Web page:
(Ken Silva, Headline USA) In a sudden reversal, Michigan prosecutors have moved to block the public from seeing records about undercover FBI agents, informants and the dubious tactics critics say were used to entrap the men accused of being involved in a conspiracy to kidnap Governor Gretchen Whitmer.
The docket for the state’s 13th Circuit Court shows that the Michigan Attorney General’s Office filed Wednesday for a protective order on discovery material, which would prohibit attorneys and defendants from disclosing case materials to reporters or other third parties.
The AG’s filing came just two days after Circuit Judge Kevin Elsenheimer indicated on Monday that he would open the case file to the public.
“Obviously, we normally open files,” Elsenheimer said. during Monday’s pretrial hearing. “Is there anyone who objects to files being opened?”
Michigan Assistant Attorney General William Rolstin said he had no objection to the decision. One of the defendant’s attorneys, Damian Nunzio, added that “we’re objecting to any closed file.”
The judge then said, “The file will remain open for access to public.”
However, the Michigan Attorney General’s Office now wants Elsenheimer to reverse his decision.
According to news site MLive, prosecutors apparently worry that the defendants will disclose discovery material to the public.
“This case and the related state and federal cases have received national and international media attention, and as a result, it may be difficult to find jurors who have not experienced any exposure to this case,” Nessel’s motion reads, according to MLive. “Additionally … [a defendant] agreed to provide the reporter with the entirety of the discovery materials the (attorney general) provided the defense.”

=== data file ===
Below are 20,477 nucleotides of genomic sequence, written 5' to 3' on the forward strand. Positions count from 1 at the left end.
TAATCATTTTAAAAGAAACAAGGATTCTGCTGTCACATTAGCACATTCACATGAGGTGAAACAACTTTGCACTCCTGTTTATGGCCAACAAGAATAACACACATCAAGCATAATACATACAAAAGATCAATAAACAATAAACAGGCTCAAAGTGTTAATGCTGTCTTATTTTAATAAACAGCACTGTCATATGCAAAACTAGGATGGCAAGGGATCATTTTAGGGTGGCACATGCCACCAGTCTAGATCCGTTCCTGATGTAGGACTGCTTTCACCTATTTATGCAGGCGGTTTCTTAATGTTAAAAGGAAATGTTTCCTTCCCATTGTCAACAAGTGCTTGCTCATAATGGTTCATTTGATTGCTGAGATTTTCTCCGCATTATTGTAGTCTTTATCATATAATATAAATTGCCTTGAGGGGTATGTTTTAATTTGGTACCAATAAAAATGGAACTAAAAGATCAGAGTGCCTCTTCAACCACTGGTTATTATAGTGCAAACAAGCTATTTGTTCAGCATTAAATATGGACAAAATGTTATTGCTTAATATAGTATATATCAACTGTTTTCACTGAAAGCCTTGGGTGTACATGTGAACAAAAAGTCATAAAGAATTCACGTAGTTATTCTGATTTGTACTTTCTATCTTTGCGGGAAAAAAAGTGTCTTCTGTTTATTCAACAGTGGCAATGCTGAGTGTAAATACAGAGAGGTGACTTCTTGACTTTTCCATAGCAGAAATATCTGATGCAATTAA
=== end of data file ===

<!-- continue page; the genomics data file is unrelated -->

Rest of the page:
MLive also reported that the motion raises concerns that disclosing the identify of undercover FBI agents and informants could expose them “to the risk of harm, harassment, undue annoyance, intimidation, embarrassment and threats.”
Independent journalist Eric VanDussen filed an objection to the AG’s motion, calling the prosecution’s proposed protective order overbroad, vague and unlawfully restrictive on the constitutionally protected right to gather news for public dissemination.
“The [government is] essentially requesting this Court to issue a gag order, which would violate Proposed Intervenor’s First Amendment right to gather information to report the news, because they would explicitly prohibit information possessed by willing speakers from being ‘disclosed’ to anyone, including Proposed Intervenor,” wrote VanDussen in his objection, which he posted online.
Judge Elsenheimer has yet to rule on the matter.
The defendants on trial are Shawn Fix, Eric Molitor, Michael Null, William Null and Brian Higgins. All face the charge of providing material support for terrorist acts—allegedly assisting the Wolverine Watchmen militia in their conspiracy to kidnap Whitmer.
With at least 12 FBI informants and two undercover agents participating in the sting operation to take down the alleged kidnap plotters, civil liberties advocates have accused the U.S. government of entrapping the defendants.
Last week, Headline USA revealed that one of the informants in the sting operation had been working for the FBI since at least 2019, and had contacted one of the defendants in January 2020—months before the FBI officially opened its investigation in March 2020. The revelations undermine government’s claim that it only began infiltrating the Michigan militia movement after an FBI informant discovered their violent online rhetoric in March 2020.
Ken Silva is a staff writer at Headline USA. Follow him at twitter.com/jd_cashless.